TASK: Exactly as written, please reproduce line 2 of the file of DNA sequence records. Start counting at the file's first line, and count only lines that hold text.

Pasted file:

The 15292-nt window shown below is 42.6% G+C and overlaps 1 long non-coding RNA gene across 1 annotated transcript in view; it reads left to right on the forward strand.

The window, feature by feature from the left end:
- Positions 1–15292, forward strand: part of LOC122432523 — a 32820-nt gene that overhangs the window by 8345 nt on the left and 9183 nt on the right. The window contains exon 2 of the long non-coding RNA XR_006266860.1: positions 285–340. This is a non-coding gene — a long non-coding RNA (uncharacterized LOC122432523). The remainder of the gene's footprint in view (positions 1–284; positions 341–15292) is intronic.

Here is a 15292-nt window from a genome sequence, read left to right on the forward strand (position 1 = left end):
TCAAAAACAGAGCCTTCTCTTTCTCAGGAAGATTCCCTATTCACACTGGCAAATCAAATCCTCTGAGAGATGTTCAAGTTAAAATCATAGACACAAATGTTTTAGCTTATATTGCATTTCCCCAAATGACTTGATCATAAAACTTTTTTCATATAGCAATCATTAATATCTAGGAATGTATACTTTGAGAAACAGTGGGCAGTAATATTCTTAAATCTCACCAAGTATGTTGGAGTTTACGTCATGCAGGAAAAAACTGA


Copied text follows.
The window, feature by feature from the left end: